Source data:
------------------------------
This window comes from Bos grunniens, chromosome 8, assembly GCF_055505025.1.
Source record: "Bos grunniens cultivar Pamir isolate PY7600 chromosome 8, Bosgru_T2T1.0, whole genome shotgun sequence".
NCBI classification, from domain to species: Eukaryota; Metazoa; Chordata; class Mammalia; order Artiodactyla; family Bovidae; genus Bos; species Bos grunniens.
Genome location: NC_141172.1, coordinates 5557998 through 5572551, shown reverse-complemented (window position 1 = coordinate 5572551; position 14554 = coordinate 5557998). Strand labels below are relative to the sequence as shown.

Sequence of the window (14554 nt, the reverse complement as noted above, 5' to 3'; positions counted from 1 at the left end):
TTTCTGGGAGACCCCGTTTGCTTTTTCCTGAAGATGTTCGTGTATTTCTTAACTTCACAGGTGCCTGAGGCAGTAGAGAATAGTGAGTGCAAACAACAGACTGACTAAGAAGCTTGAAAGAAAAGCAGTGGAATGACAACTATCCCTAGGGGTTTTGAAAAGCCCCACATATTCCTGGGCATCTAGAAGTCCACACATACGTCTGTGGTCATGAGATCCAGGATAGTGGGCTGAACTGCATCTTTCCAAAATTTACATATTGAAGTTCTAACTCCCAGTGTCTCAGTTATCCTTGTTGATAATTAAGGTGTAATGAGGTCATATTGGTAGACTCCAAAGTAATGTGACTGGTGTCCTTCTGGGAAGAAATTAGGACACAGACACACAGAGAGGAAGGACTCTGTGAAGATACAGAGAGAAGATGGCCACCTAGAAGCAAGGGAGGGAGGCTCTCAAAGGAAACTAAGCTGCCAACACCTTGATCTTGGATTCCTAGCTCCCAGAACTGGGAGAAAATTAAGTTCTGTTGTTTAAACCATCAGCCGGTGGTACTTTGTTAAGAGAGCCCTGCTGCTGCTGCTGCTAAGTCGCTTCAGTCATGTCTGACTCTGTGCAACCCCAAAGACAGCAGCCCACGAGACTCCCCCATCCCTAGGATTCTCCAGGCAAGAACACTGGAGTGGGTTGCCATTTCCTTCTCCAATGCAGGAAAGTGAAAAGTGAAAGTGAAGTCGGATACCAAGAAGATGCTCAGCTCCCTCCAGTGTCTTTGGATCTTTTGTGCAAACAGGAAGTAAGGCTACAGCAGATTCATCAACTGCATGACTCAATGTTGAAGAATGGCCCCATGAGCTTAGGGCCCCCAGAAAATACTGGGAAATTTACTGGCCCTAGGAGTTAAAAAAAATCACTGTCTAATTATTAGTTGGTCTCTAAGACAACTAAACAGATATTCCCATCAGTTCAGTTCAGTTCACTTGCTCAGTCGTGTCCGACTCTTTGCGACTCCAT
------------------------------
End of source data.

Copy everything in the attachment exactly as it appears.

This window comes from Bos grunniens, chromosome 8, assembly GCF_055505025.1.
Source record: "Bos grunniens cultivar Pamir isolate PY7600 chromosome 8, Bosgru_T2T1.0, whole genome shotgun sequence".
NCBI classification, from domain to species: Eukaryota; Metazoa; Chordata; class Mammalia; order Artiodactyla; family Bovidae; genus Bos; species Bos grunniens.
Genome location: NC_141172.1, coordinates 5557998 through 5572551, shown reverse-complemented (window position 1 = coordinate 5572551; position 14554 = coordinate 5557998). Strand labels below are relative to the sequence as shown.

Sequence of the window (14554 nt, the reverse complement as noted above, 5' to 3'; positions counted from 1 at the left end):
TTTCTGGGAGACCCCGTTTGCTTTTTCCTGAAGATGTTCGTGTATTTCTTAACTTCACAGGTGCCTGAGGCAGTAGAGAATAGTGAGTGCAAACAACAGACTGACTAAGAAGCTTGAAAGAAAAGCAGTGGAATGACAACTATCCCTAGGGGTTTTGAAAAGCCCCACATATTCCTGGGCATCTAGAAGTCCACACATACGTCTGTGGTCATGAGATCCAGGATAGTGGGCTGAACTGCATCTTTCCAAAATTTACATATTGAAGTTCTAACTCCCAGTGTCTCAGTTATCCTTGTTGATAATTAAGGTGTAATGAGGTCATATTGGTAGACTCCAAAGTAATGTGACTGGTGTCCTTCTGGGAAGAAATTAGGACACAGACACACAGAGAGGAAGGACTCTGTGAAGATACAGAGAGAAGATGGCCACCTAGAAGCAAGGGAGGGAGGCTCTCAAAGGAAACTAAGCTGCCAACACCTTGATCTTGGATTCCTAGCTCCCAGAACTGGGAGAAAATTAAGTTCTGTTGTTTAAACCATCAGCCGGTGGTACTTTGTTAAGAGAGCCCTGCTGCTGCTGCTGCTAAGTCGCTTCAGTCATGTCTGACTCTGTGCAACCCCAAAGACAGCAGCCCACGAGACTCCCCCATCCCTAGGATTCTCCAGGCAAGAACACTGGAGTGGGTTGCCATTTCCTTCTCCAATGCAGGAAAGTGAAAAGTGAAAGTGAAGTCGGATACCAAGAAGATGCTCAGCTCCCTCCAGTGTCTTTGGATCTTTTGTGCAAACAGGAAGTAAGGCTACAGCAGATTCATCAACTGCATGACTCAATGTTGAAGAATGGCCCCATGAGCTTAGGGCCCCCAGAAAATACTGGGAAATTTACTGGCCCTAGGAGTTAAAAAAAATCACTGTCTAATTATTAGTTGGTCTCTAAGACAACTAAACAGATATTCCCATCAGTTCAGTTCAGTTCACTTGCTCAGTCGTGTCCGACTCTTTGCGACTCCAT